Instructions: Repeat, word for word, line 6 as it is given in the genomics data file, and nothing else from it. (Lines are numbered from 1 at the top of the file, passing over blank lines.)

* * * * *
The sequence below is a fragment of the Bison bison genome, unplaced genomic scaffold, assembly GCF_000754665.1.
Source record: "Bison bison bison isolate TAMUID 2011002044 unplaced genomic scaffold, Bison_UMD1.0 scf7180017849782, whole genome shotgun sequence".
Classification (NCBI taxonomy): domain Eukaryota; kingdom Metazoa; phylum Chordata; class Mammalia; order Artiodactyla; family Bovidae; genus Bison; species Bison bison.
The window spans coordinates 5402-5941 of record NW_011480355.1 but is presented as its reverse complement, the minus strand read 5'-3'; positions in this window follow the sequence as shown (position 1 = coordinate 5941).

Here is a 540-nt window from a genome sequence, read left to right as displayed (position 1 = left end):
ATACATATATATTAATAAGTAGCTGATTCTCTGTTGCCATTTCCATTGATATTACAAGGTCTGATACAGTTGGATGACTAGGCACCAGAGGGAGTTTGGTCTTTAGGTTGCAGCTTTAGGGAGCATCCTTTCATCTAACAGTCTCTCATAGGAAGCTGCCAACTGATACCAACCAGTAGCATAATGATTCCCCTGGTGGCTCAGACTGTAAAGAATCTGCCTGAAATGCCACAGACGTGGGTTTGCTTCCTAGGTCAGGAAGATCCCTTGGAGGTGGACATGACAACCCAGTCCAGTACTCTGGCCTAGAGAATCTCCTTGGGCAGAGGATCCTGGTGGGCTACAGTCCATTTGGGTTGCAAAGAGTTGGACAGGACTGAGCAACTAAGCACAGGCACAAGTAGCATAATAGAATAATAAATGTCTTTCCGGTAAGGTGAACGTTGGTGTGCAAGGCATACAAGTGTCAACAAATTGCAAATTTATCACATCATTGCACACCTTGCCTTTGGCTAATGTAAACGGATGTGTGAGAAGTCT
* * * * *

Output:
ATACATATATATTAATAAGTAGCTGATTCTCTGTTGCCATTTCCATTGATATTACAAGGTCTGATACAGTTGGATGACTAGGCACCAGAGGGAGTTTGGTCTTTAGGTTGCAGCTTTAGGGAGCATCCTTTCATCTAACAGTCTCTCATAGGAAGCTGCCAACTGATACCAACCAGTAGCATAATGATTCCCCTGGTGGCTCAGACTGTAAAGAATCTGCCTGAAATGCCACAGACGTGGGTTTGCTTCCTAGGTCAGGAAGATCCCTTGGAGGTGGACATGACAACCCAGTCCAGTACTCTGGCCTAGAGAATCTCCTTGGGCAGAGGATCCTGGTGGGCTACAGTCCATTTGGGTTGCAAAGAGTTGGACAGGACTGAGCAACTAAGCACAGGCACAAGTAGCATAATAGAATAATAAATGTCTTTCCGGTAAGGTGAACGTTGGTGTGCAAGGCATACAAGTGTCAACAAATTGCAAATTTATCACATCATTGCACACCTTGCCTTTGGCTAATGTAAACGGATGTGTGAGAAGTCT